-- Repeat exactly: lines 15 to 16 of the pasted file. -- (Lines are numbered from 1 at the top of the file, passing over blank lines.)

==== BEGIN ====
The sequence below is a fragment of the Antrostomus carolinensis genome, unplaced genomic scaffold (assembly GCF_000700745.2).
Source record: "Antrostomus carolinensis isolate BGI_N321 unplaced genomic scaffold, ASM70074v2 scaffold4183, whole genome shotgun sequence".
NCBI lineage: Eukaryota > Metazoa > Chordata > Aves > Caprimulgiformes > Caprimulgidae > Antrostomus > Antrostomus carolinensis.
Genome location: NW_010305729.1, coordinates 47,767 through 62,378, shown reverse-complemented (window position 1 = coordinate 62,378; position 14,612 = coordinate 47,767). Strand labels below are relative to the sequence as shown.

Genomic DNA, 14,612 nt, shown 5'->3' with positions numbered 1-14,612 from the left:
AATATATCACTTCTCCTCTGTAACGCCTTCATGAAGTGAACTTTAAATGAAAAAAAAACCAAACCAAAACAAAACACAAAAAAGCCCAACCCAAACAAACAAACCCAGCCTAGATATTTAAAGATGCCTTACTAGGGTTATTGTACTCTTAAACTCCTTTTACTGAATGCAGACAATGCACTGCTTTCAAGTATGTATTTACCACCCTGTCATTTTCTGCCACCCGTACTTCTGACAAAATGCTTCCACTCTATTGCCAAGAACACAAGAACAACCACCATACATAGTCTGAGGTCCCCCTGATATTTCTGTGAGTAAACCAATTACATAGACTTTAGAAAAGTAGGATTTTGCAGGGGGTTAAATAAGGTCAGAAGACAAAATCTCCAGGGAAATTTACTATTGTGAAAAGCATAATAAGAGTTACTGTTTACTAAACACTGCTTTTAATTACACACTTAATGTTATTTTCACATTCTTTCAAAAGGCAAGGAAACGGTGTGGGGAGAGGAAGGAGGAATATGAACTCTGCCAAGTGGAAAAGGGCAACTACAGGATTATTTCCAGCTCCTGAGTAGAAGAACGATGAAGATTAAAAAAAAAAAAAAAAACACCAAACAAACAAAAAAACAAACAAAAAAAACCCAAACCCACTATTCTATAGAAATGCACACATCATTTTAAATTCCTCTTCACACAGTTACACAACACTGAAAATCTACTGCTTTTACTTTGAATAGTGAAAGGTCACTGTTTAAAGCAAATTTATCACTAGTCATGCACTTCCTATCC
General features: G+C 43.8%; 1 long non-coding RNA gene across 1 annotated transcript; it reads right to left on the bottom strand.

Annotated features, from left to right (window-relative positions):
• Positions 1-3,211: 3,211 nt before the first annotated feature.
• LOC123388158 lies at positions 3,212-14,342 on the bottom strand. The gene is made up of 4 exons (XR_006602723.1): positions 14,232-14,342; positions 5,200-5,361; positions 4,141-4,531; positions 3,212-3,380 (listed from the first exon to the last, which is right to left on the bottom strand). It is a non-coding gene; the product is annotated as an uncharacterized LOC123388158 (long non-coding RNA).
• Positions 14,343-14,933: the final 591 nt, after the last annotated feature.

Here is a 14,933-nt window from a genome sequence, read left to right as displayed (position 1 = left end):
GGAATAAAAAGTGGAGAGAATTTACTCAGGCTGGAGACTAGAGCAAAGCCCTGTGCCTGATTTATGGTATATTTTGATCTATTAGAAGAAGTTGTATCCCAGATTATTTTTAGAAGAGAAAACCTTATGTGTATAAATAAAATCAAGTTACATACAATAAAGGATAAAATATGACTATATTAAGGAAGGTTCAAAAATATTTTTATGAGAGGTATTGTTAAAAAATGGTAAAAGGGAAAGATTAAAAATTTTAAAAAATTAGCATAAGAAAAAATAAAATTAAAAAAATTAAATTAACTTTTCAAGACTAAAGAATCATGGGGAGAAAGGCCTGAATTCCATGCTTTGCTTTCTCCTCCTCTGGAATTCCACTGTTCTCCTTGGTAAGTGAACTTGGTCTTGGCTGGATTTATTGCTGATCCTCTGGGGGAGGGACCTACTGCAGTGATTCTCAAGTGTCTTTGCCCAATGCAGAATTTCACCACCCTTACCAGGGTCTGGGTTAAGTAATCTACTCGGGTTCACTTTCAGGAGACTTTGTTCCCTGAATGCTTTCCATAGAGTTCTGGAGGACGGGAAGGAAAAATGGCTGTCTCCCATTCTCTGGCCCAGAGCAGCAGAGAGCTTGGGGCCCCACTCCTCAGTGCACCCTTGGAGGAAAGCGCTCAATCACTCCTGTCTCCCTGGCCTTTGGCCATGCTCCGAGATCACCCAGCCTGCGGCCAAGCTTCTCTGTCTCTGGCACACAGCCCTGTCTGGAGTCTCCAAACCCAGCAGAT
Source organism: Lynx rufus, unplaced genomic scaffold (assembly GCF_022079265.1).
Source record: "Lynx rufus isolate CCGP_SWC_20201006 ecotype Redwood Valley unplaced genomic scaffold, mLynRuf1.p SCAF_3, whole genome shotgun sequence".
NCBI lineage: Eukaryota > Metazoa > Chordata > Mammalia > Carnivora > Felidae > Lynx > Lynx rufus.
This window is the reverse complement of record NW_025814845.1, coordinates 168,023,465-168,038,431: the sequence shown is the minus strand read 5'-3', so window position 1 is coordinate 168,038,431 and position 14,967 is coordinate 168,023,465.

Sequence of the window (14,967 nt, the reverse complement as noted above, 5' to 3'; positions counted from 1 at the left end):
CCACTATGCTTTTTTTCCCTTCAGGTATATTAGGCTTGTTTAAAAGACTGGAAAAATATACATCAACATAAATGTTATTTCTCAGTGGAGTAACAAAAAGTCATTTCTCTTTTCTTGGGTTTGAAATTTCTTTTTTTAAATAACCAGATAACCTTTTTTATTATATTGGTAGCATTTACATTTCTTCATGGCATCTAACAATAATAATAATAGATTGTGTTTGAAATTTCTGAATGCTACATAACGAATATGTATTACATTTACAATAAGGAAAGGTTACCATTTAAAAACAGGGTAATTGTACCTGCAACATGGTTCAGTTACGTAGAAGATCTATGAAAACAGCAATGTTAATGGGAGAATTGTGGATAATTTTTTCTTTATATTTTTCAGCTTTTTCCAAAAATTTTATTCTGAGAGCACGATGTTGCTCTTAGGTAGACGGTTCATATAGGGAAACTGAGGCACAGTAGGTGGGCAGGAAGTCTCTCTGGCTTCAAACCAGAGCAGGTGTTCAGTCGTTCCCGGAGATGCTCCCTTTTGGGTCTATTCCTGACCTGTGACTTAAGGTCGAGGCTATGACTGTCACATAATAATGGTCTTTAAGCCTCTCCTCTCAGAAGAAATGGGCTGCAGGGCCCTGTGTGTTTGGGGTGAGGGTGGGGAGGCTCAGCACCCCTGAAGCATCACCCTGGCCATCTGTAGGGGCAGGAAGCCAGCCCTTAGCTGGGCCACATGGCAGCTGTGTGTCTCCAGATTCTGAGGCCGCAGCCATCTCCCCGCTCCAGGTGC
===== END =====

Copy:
Source record: "Lynx rufus isolate CCGP_SWC_20201006 ecotype Redwood Valley unplaced genomic scaffold, mLynRuf1.p SCAF_3, whole genome shotgun sequence".
NCBI lineage: Eukaryota > Metazoa > Chordata > Mammalia > Carnivora > Felidae > Lynx > Lynx rufus.